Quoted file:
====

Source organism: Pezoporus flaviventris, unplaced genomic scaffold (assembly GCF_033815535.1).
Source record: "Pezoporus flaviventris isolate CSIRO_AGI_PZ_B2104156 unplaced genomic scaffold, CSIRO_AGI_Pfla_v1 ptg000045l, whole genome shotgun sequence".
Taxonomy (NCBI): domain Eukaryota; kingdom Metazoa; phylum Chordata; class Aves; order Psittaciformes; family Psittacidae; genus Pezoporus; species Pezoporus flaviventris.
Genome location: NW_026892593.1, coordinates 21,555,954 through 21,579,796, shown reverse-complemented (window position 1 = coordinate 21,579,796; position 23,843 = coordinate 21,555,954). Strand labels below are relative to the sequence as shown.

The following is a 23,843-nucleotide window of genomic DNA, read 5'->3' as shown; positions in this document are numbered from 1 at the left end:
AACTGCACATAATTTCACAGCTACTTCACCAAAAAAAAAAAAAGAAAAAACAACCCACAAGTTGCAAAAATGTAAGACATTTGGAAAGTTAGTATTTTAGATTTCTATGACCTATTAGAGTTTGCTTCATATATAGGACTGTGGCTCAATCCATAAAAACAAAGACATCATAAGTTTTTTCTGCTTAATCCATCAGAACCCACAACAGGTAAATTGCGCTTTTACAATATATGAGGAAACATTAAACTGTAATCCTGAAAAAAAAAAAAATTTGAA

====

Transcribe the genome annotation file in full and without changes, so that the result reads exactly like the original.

Source organism: Pezoporus flaviventris, unplaced genomic scaffold (assembly GCF_033815535.1).
Source record: "Pezoporus flaviventris isolate CSIRO_AGI_PZ_B2104156 unplaced genomic scaffold, CSIRO_AGI_Pfla_v1 ptg000045l, whole genome shotgun sequence".
Taxonomy (NCBI): domain Eukaryota; kingdom Metazoa; phylum Chordata; class Aves; order Psittaciformes; family Psittacidae; genus Pezoporus; species Pezoporus flaviventris.
Genome location: NW_026892593.1, coordinates 21,555,954 through 21,579,796, shown reverse-complemented (window position 1 = coordinate 21,579,796; position 23,843 = coordinate 21,555,954). Strand labels below are relative to the sequence as shown.

The following is a 23,843-nucleotide window of genomic DNA, read 5'->3' as shown; positions in this document are numbered from 1 at the left end:
AACTGCACATAATTTCACAGCTACTTCACCAAAAAAAAAAAAAGAAAAAACAACCCACAAGTTGCAAAAATGTAAGACATTTGGAAAGTTAGTATTTTAGATTTCTATGACCTATTAGAGTTTGCTTCATATATAGGACTGTGGCTCAATCCATAAAAACAAAGACATCATAAGTTTTTTCTGCTTAATCCATCAGAACCCACAACAGGTAAATTGCGCTTTTACAATATATGAGGAAACATTAAACTGTAATCCTGAAAAAAAAAAAAATTTGAA